6. Scottish Firms Impact Test
A substantive analysis of the Scottish Firms Impact Test will be provided in the final Business Regulatory Impact Assessment which will be developed after the 14 week public consultation period for further consultation and then published alongside the National Events Strategy 2025-2035 later in 2023.
It is estimated, based on the Inter-Departmental Business Register 2021 and 2020 Business Register and Employment Survey, that there are 3,725 Events Industry businesses in Scotland. Our aim is that all businesses affected by the National Events Strategy 2025-2035 will have the opportunity to engage in the public consultation and as many businesses as possible will be able to engage in the engagement workshop led by VisitScotland. A communications plan for the consultation has been developed to support these objectives.
Meantime, to ensure a strategy for and by the sector, short life Themed Groups have been established to draw on industry expertise to inform the strategy review. To underpin the working groups and support measurability each group has a number of umber of both unique and shared indicators.
The groups that have been identified are:
- Group 1: Economic benefit and financial sustainability
- Group 2: Skilled workforce and Fair Work practices
- Group 3: Net zero and environmental sustainability
- Group 4: Wellbeing and audience/community experience
Further information on these groups is provided at the consultation section of this Business Regulatory Impact Assessment.
Each of the Themed Groups was provided with a draft strategic proposition for their theme for consideration and also discussion paper in advance of their meetings. They were also provided with an information paper which set out the broader context and available data and evidence.
Headline feedback- particularly related to this Business Regulatory Impact Assessment- from the face-to-face discussions held with the Themed Groups set out above includes:
6.1 Financial and economic environment
- Cost of living crisis is impacting on staffing/workforce across all types of events, causing an increase in production costs, and affecting ticket sales income and the availability of suppliers. It could also harm a move toward more environmentally sustainable practices and solutions as these are often perceived as expensive.
- The more ‘costly’ employment practices in Scotland can compare unfavourably with the costs for hosting in some other countries – though this higher cost also comes with an existing infrastructure in place, people who are ready to work, a more skilled and diverse workforce, and the ability to get things done within required timeframes.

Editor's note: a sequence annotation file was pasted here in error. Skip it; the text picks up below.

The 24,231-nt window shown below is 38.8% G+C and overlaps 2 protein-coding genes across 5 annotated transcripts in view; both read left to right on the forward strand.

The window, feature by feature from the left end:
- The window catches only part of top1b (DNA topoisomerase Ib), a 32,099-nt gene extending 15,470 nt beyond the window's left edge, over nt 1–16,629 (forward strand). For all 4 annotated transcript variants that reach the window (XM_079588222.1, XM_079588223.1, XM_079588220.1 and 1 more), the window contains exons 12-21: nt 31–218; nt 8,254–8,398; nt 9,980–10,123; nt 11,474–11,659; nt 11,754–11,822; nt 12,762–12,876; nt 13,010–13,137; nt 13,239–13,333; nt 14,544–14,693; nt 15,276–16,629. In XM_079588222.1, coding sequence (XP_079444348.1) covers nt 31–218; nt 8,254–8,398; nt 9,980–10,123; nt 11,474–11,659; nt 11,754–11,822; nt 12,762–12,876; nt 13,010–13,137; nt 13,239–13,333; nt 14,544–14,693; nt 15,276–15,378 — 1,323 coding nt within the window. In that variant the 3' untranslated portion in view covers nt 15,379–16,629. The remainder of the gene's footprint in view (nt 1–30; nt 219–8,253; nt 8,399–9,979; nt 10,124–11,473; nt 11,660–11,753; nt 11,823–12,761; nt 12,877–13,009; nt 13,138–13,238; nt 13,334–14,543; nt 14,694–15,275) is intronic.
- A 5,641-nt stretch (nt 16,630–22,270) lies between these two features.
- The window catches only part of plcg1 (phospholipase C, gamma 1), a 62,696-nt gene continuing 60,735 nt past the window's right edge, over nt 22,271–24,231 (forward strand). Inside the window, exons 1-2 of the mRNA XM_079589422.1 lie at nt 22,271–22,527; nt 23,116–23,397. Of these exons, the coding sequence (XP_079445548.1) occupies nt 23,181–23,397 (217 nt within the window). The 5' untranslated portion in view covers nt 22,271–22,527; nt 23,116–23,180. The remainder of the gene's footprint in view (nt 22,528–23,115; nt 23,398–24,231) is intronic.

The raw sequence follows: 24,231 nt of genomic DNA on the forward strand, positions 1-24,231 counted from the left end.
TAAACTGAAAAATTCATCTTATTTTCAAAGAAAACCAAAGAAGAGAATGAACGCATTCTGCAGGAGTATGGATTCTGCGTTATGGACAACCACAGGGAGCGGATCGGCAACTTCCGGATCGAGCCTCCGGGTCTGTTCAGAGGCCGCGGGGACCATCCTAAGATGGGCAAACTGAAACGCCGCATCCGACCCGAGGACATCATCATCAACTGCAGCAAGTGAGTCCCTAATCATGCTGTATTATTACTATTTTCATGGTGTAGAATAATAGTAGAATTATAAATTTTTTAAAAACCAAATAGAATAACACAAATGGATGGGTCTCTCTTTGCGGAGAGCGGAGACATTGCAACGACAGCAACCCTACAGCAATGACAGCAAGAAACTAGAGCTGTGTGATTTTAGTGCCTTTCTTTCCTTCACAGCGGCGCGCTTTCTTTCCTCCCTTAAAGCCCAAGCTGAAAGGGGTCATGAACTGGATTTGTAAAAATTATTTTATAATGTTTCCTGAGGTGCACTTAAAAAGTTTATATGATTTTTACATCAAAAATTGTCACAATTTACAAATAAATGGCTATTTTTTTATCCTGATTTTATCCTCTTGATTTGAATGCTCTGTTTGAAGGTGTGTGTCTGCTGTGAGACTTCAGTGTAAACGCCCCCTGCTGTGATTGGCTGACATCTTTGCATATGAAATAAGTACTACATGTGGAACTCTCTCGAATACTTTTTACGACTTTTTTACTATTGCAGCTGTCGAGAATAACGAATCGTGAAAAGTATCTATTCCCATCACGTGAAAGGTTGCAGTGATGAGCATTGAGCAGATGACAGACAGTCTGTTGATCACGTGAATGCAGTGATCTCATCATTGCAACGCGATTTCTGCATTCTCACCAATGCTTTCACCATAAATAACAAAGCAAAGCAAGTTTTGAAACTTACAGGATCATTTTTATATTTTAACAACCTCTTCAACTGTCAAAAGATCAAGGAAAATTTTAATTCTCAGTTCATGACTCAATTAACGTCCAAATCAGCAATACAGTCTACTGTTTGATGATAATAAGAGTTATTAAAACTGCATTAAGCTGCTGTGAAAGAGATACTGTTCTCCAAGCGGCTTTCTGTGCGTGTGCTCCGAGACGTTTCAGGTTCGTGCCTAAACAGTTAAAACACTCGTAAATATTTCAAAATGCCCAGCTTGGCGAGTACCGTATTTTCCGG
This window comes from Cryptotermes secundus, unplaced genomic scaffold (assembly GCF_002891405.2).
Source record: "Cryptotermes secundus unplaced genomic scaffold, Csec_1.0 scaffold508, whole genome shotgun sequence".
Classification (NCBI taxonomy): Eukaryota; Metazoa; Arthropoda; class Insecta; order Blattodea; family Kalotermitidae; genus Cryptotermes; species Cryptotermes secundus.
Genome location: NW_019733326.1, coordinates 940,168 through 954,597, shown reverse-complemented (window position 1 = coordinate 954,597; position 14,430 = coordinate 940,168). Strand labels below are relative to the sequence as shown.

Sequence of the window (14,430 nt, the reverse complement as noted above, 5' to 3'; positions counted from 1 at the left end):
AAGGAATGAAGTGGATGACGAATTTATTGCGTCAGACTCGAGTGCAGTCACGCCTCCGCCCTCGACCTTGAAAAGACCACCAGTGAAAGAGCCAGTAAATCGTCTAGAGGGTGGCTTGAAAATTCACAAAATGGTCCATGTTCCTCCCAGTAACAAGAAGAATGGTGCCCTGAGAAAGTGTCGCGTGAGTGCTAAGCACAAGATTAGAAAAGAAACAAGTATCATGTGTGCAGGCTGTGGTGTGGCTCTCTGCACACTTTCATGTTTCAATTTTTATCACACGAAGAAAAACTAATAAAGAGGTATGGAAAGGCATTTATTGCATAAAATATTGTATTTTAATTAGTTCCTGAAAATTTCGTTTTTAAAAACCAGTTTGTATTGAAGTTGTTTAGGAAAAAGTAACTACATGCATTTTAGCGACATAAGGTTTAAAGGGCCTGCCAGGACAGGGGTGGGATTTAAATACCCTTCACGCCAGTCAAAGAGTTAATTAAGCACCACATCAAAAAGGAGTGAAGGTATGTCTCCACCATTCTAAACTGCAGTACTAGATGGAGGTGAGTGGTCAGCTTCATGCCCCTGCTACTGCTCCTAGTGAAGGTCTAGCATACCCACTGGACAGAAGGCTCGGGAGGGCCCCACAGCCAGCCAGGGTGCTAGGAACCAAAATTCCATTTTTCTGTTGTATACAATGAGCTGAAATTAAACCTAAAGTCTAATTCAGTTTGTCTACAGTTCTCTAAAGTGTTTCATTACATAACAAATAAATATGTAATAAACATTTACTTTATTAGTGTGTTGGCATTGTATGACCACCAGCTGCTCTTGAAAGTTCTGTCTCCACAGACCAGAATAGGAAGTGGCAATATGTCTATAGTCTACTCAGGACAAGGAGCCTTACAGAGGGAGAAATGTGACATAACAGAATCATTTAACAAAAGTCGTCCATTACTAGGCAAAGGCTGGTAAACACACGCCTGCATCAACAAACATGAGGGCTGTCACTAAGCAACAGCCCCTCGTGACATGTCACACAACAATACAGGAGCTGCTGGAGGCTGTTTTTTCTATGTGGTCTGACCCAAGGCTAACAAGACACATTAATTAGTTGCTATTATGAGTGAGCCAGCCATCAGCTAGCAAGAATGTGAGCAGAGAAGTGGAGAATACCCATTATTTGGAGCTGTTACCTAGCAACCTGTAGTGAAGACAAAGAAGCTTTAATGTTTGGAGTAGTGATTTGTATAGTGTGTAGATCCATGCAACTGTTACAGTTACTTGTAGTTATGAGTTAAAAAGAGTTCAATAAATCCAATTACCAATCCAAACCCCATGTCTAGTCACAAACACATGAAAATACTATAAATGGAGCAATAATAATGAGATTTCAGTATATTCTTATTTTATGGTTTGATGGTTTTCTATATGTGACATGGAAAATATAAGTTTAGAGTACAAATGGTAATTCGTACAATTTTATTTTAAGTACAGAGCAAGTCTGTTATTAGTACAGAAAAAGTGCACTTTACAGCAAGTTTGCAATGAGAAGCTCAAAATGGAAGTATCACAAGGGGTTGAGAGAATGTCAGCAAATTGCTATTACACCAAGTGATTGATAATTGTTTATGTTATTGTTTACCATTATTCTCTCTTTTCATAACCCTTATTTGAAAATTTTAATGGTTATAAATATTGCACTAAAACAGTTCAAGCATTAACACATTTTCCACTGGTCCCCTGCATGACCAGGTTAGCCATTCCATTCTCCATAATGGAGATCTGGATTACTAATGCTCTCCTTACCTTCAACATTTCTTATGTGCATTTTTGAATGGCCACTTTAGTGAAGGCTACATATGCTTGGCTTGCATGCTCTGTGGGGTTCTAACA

- The industry is still recovering from the significant impacts of COVID-19. Growth is therefore particularly important.
- The unprecedented challenges of the pandemic have also had an effect on the public sector and the funds available. There was a concern that this would mean the development and delivery of future events could no longer be supported, affecting delivery of the benefits that come from events. This could be especially detrimental where (non-revenue generating) ‘wellbeing activities’ are not economically viable so are not prioritised within current business models.
- The current financial and environmental context was also seen as having the potential to restrict Scotland’s ability to maintain its current competitive advantage in events in a competitive global market, damaging Scotland’s international reputation, especially when compared to other, emerging countries with greater resources which are seeking to attract events and the workforce to deliver them.
- BREXIT has also created challenges for the industry.
6.2 Excellent event experience
- There was a concern that potential for events cancelation was a threat to ticket buyer/attendee confidence – particularly in reference to lack of resource to meet commitments when ticket sales are softer than hoped for by the organiser. In general terms, the industry is not yet seeing audiences back to attending events at pre-Covid levels, although there are areas of very strong demand. While this might be due in part to a lack of confidence, the variability in attendance across different types of event suggested that it may in part be due to people having less disposable income. It was suggested that there is a new trend for tickets to be bought last minute which is problematic in terms of cash flow and planning.
- There are challenges in a lack of local specialised suppliers. Further, even when suitable local suppliers were available, existing procurement processes can make it difficult to make use of them if they are not part of the existing framework. This can be a barrier to maximising economic benefits for the region in which the event is taking place, and for reducing environmental impact.
6.3 Innovation and improvement
- Scotland’s event workforce, including an excellent supply chain, is a key strength and area for development. There were a number of challenges attached to this. Events in Scotland are competing for staffing and resources, not only with other destinations – including other parts of the UK – but with other sectors too.
- Transient and temporary nature for some of the event sector workforce can be very challenging.
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